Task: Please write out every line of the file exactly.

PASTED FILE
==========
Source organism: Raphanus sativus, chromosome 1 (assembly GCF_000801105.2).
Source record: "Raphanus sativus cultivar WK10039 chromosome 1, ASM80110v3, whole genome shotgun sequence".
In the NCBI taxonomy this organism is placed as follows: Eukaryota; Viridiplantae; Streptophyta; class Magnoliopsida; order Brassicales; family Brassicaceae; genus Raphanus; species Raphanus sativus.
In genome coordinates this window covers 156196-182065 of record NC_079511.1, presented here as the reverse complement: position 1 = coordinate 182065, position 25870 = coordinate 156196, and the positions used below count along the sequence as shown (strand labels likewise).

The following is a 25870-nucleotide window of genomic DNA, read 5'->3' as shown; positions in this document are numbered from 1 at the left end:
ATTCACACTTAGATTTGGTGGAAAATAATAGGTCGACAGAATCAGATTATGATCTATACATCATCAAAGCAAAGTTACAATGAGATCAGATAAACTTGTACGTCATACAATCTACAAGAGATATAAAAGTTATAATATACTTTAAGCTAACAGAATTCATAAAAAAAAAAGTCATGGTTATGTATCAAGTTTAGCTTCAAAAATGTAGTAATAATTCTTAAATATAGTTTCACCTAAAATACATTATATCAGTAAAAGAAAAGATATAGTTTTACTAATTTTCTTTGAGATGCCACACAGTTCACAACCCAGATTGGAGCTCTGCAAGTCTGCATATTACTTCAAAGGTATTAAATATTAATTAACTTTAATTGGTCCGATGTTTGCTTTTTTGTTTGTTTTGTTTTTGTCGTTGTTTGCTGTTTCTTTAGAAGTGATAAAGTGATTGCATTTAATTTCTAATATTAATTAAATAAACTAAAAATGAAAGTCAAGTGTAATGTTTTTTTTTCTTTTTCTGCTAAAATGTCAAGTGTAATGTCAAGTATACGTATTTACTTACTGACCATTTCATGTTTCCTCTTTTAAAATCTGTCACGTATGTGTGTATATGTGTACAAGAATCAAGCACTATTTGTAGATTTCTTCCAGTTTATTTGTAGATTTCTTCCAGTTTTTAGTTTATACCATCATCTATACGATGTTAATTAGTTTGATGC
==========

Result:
Source organism: Raphanus sativus, chromosome 1 (assembly GCF_000801105.2).
Source record: "Raphanus sativus cultivar WK10039 chromosome 1, ASM80110v3, whole genome shotgun sequence".
In the NCBI taxonomy this organism is placed as follows: Eukaryota; Viridiplantae; Streptophyta; class Magnoliopsida; order Brassicales; family Brassicaceae; genus Raphanus; species Raphanus sativus.
In genome coordinates this window covers 156196-182065 of record NC_079511.1, presented here as the reverse complement: position 1 = coordinate 182065, position 25870 = coordinate 156196, and the positions used below count along the sequence as shown (strand labels likewise).

The following is a 25870-nucleotide window of genomic DNA, read 5'->3' as shown; positions in this document are numbered from 1 at the left end:
ATTCACACTTAGATTTGGTGGAAAATAATAGGTCGACAGAATCAGATTATGATCTATACATCATCAAAGCAAAGTTACAATGAGATCAGATAAACTTGTACGTCATACAATCTACAAGAGATATAAAAGTTATAATATACTTTAAGCTAACAGAATTCATAAAAAAAAAAGTCATGGTTATGTATCAAGTTTAGCTTCAAAAATGTAGTAATAATTCTTAAATATAGTTTCACCTAAAATACATTATATCAGTAAAAGAAAAGATATAGTTTTACTAATTTTCTTTGAGATGCCACACAGTTCACAACCCAGATTGGAGCTCTGCAAGTCTGCATATTACTTCAAAGGTATTAAATATTAATTAACTTTAATTGGTCCGATGTTTGCTTTTTTGTTTGTTTTGTTTTTGTCGTTGTTTGCTGTTTCTTTAGAAGTGATAAAGTGATTGCATTTAATTTCTAATATTAATTAAATAAACTAAAAATGAAAGTCAAGTGTAATGTTTTTTTTTCTTTTTCTGCTAAAATGTCAAGTGTAATGTCAAGTATACGTATTTACTTACTGACCATTTCATGTTTCCTCTTTTAAAATCTGTCACGTATGTGTGTATATGTGTACAAGAATCAAGCACTATTTGTAGATTTCTTCCAGTTTATTTGTAGATTTCTTCCAGTTTTTAGTTTATACCATCATCTATACGATGTTAATTAGTTTGATGC